Putin Pushed to Pivot on Climate

October 6, 2021



After years of publicly dismissing climate change, President Vladimir Putin is finally prodding officials to take the threat it poses to Russia’s economy more seriously. 

The shift in thinking means the Kremlin is likely to come to the COP26 climate change summit in Glasgow in November with proposals to synchronize its efforts to measure carbon emissions with those in Europe, according to four people familiar with the plans.

While the moves hardly amount to the kind of ambitious new emissions-reduction target for Russia that western capitals were hoping for, it’s a significant step for Putin as the leader of one of the world’s largest hydrocarbon producers, who until recently belittled climate issues.

Officials say the new approach is being driven by a belated realization the European Union, Russia’s largest trading partner, is serious about implementing carbon border regulations that will likely compel Russian companies to pay for excess emissions in key industries. The Kremlin also sees climate issues as among the few areas of possible cooperation with the U.S. and Europe after years of worsening relations. 

Russia’s delegation at the summit will focus on topics including standards for calculating CO2 emissions and the absorption capacity of its enormous forests, as well as a proposal to rate nuclear power as “green” energy for carbon accounting purposes, two of the people said.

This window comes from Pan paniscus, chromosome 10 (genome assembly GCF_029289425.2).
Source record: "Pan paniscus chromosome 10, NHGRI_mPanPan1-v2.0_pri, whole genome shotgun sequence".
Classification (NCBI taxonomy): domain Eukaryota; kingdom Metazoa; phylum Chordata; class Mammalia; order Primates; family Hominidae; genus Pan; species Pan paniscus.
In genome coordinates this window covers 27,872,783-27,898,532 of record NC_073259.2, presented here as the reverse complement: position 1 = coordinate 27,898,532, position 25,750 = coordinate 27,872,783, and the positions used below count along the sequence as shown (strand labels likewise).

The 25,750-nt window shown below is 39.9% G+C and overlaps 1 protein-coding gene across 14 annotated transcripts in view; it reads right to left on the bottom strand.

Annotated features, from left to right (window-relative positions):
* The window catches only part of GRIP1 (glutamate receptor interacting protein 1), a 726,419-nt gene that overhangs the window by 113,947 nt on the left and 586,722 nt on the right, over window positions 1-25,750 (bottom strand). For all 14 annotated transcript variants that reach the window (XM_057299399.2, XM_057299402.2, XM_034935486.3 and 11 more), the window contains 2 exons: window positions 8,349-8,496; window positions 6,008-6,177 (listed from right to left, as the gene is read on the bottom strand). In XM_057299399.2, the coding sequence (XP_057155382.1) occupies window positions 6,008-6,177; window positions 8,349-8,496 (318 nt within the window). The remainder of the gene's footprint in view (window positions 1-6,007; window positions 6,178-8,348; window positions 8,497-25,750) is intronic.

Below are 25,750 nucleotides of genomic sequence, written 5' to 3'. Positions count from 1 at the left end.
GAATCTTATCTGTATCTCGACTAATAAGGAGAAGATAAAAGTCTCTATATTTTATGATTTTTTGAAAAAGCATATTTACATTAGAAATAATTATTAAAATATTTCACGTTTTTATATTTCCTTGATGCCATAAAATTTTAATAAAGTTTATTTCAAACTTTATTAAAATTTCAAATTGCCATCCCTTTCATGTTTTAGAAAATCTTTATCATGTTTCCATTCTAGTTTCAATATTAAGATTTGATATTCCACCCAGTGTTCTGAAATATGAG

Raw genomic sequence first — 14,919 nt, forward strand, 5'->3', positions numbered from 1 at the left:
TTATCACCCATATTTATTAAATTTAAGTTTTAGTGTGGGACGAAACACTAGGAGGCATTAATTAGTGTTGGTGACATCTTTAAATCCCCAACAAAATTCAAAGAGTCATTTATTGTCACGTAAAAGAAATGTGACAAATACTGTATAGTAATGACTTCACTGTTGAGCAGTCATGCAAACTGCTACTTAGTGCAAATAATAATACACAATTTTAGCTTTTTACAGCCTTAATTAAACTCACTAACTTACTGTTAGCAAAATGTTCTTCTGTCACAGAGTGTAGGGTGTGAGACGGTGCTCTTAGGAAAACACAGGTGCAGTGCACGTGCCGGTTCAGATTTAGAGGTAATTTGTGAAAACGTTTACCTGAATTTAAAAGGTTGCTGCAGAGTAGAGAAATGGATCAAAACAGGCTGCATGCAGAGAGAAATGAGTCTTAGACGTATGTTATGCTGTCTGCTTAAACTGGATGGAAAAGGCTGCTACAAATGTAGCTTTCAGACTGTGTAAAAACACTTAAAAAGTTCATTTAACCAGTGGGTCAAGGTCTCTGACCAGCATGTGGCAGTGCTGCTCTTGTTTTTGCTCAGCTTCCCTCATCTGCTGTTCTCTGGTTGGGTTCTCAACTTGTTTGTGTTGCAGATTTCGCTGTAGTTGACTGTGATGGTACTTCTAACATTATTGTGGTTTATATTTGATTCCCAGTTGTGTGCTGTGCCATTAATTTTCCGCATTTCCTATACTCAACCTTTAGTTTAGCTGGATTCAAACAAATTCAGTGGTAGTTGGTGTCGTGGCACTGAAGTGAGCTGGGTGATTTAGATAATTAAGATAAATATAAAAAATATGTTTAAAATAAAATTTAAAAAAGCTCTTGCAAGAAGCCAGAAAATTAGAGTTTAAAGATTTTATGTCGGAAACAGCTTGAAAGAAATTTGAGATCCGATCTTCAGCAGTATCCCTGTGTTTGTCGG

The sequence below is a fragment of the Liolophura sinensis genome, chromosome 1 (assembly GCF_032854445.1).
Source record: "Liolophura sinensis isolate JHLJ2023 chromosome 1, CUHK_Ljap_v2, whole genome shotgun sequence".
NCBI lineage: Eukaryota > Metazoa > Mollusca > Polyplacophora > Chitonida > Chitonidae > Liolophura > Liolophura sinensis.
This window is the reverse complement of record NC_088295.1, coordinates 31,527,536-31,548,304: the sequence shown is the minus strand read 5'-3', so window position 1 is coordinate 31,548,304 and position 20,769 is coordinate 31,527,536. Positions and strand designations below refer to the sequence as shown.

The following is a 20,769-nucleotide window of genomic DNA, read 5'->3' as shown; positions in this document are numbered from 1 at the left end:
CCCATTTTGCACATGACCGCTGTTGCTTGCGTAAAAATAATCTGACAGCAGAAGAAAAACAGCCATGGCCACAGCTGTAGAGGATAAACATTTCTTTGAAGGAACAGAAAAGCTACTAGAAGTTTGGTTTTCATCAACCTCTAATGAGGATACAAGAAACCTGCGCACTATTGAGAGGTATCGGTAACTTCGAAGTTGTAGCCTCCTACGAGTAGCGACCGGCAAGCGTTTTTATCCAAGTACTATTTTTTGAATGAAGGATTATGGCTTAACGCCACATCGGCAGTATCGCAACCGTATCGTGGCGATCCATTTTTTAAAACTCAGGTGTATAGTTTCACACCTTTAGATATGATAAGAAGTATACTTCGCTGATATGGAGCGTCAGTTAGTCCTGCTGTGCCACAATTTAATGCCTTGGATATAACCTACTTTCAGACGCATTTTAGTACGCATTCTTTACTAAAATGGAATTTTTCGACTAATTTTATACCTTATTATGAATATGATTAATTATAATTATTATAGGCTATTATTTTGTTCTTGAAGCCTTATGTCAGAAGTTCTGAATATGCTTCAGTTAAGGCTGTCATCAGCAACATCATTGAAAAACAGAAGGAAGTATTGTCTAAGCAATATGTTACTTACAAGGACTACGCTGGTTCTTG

As the fourth largest greenhouse-gas polluter, Russia dumps about 5% of all carbon dioxide into the atmosphere each year. Nearly 90% of all energy Russia consumes comes from carbon-heavy sources, above the global average of about 80%, and an accelerated deployment of renewables could save the country as much as $11 billion a year by 2030.

Two years ago, Putin was ridiculing clean energy, including the impact of wind turbines on worms.


Vladimir Putin, leader of the top global oil and gas exporter, wants the world to stop and think about the impact renewable energy is having on wildlife. Particularly worms.

“Everyone knows that indeed wind power generation is good, but does anyone remember about birds in this case? How many birds die?” Putin said in a keynote speech at a Global Manufacturing and Industrialization Summit. The wind turbines “shake so much that worms get out from the soil!” he said in the industrial city of Yekaterinburg, located in Sverdlovsk, Russia’s most polluted region.

“Will it be comfortable for people to live on the planet with a row of wind turbines and covered with several layers of sun batteries?” he said. Sverdlovsk is home to the world’s biggest titanium producer, and is also one of the largest source of copper and steel products.

Putin and the Russian government have in the past turned to environmental arguments to drive their own agenda. Back in 2006, the Natural Resources Ministry threatened to stop a Sakhalin LNG project in the nation’s Far East seeking to protect whales and salmon as Gazprom PJSC negotiated its entry to the venture. Once the company gained control, an agreement was reached.

More recently Putin said America is using “the most environmentally harmful” way to produce oil. “Black goo” was flowing instead of clean water from taps as some U.S. states use fracking, he said.

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